|22 Fantastic Facts why John Lovell VII was Called the Great Lord Lovell|
Lovells of Titchmarsh
Minster Lovell Hall
Old Warour Castle
Other Lovell Castles
Francis, Viscount Lovell and Sir Thomas Lovell
Did Francis Lovell have Children?
is without a doubt the most famous Lord Lovell. He undoubtedly
deserves this fame. His great-great-grandfather, John Lovell VII
(c. 1342-1408), was a fascinating person as well. Not only did he
live in interesting times, he was deeply involved in the
royal court and experienced some ups and downs caused by the
political upheavals of the last quarter of the fourteenth century.
During the first parliament he attended, Peter de la Mare became the
first speaker of the Commons.
John Lovell was there at the Merciless Parliament. He went on
campaign in France, Scotland and Ireland, survived the usurpation
of Henry IV, retaining his seat on the royal council, and died at
the grand age of (about) 66.
Here are some fascinating facts why I think that John Lovell VII deserves to be better known.
|John Lovell VII began his career as a courtier and administrator in the last years of the reign of Edward III, lived through the partly turbulent reign of Richard II, survived the usurpation of Henry IV without any loss of status, and retired only when old age demanded it. As a member of the ruling elite his career was influenced by these events and, to a smaller extent, he influenced these events himself. Whether that is enough for him to warrant the sobriquet 'the Great' I doubt, but then I generally dislike the term. In the case of John Lovell VII it can be said that he was 'great' compared to both his predecessors and his successors as Lord Lovell. It was only his great-great-grandson Francis Lovell who engaged in royal politics as closely as John Lovell VII did. Francis Lovell rose even higher in status at the royal court, but unlike his forefather he did not have the flexibility or perhaps the inclination to adapt to the new regime after 1485. Just as John Lovell survival through the upheavals of his time can be seen as showing him either to be a ruthless opportunist or a man "with the wit and judgement to adjust to the dramatic shifts in political fortunes that marked the period", so Francis Lovell's insistent refusal to accept the new regime can be seen as either a commendable act of loyalty or as bullheaded foolishness that cost him his life and his family its fortunes.|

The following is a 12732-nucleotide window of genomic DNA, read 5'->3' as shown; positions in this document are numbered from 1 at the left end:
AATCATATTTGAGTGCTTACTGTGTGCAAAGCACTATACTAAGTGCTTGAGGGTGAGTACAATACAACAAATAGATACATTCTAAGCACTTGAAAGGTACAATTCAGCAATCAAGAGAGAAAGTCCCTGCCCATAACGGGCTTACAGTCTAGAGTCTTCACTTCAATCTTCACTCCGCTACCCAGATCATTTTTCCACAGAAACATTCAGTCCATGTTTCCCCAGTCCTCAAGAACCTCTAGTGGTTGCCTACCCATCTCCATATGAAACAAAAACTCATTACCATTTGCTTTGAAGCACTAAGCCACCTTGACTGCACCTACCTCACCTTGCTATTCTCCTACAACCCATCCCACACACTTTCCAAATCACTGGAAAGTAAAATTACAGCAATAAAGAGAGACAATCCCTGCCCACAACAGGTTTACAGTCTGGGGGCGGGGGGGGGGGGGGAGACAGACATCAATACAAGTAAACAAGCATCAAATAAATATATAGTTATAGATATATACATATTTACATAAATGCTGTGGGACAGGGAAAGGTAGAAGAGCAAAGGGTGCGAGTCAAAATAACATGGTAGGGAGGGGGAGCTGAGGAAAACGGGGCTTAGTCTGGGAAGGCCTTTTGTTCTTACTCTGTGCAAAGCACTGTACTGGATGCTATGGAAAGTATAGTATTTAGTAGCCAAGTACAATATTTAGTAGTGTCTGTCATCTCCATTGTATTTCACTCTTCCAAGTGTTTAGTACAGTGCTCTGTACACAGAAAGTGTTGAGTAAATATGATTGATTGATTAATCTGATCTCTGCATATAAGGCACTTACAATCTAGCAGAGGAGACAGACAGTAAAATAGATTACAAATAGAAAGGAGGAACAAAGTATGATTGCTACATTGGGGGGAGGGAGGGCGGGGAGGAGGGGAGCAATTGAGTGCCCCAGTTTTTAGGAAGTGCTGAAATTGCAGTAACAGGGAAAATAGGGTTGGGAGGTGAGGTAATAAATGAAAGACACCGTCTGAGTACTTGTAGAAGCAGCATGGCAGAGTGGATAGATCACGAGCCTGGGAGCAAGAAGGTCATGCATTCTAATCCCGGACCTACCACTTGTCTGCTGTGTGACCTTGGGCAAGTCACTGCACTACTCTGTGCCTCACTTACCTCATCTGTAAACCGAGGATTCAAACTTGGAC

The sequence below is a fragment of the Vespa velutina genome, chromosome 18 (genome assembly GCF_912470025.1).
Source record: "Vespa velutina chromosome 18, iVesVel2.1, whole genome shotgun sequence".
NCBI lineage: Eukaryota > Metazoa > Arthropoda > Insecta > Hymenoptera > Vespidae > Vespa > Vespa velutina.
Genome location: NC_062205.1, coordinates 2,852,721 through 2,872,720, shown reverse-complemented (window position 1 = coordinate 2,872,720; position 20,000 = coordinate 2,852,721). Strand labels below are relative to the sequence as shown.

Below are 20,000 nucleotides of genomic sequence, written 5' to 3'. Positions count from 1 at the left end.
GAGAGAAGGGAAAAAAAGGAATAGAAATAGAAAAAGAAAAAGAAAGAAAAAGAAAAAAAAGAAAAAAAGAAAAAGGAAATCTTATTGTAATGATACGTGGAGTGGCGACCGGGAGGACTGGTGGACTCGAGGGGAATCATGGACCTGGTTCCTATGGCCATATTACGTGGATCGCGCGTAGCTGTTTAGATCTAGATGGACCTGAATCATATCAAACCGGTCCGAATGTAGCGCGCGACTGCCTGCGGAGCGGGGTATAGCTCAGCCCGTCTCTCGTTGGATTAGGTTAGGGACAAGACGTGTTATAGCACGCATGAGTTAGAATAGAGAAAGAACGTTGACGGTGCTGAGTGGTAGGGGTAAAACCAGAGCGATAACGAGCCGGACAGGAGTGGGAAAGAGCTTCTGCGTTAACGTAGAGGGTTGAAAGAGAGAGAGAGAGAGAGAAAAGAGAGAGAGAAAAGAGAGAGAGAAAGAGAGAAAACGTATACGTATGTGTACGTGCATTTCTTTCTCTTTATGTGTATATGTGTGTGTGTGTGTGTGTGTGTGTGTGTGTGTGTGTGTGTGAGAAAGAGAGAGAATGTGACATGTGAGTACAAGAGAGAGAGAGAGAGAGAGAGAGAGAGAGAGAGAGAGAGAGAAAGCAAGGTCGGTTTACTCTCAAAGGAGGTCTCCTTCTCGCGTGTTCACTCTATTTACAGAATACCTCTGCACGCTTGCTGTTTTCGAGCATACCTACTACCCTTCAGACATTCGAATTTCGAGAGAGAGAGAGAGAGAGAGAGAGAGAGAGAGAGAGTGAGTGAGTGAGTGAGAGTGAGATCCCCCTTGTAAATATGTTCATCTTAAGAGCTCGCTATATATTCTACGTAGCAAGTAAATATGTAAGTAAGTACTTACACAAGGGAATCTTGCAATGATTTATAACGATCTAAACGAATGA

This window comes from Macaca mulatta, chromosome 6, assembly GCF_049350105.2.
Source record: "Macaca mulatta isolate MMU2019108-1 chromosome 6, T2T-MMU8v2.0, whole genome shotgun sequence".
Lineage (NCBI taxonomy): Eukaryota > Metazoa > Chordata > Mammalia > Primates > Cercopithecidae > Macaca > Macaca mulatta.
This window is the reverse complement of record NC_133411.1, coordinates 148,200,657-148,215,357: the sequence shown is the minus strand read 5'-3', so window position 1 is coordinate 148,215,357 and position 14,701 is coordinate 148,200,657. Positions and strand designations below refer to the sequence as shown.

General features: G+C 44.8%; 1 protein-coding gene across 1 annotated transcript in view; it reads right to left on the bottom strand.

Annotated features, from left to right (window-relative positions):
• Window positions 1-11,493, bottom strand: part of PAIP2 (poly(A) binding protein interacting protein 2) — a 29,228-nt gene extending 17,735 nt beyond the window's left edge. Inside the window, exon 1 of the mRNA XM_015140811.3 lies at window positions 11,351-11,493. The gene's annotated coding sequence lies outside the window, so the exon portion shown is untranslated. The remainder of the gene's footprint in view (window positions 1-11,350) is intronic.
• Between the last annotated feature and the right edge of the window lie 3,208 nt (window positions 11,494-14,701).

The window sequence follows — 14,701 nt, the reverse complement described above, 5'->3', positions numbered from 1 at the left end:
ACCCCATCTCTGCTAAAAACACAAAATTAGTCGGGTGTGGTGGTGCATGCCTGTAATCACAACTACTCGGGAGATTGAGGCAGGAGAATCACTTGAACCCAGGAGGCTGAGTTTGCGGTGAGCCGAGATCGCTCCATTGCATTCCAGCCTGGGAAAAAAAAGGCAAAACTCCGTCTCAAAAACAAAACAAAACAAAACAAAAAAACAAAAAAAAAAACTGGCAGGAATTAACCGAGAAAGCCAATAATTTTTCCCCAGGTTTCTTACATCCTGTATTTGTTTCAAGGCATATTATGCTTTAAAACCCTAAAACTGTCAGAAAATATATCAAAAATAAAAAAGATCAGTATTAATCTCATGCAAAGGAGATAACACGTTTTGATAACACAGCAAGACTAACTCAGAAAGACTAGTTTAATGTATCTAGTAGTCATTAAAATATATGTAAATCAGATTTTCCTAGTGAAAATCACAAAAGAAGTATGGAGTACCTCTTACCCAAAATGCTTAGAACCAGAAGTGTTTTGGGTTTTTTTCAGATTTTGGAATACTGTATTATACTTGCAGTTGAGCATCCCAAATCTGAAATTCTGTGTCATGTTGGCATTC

|I like to thank Kate Wilkinson for giving me the idea to write a listicle about John Lovell VII and why I think he is such an interesting person to research.|
Chris Given-Wilson, 'Richard II and the Higher Nobility', in:
Goodman, A. and Gillespie, J. L. (eds.), Richard II: The Art of
Kingship (Oxford 1999), p. 115, n. 32.
 W. Mark Ormrod, Edward III (Totton, 2013), p. 24. (Talking about a different period altogether, but this holds true for John Lovell's time as well.)
Monika E. Simon, 'The Lovells of Titchmarsh. A Late Medieval Baronial Family (1297-148?)', (unpubl. DPhil Thesis, University of York, 1999).
Monika E. Simon
© Heraldry Gill Smith, Glossary of Heraldic Terms.
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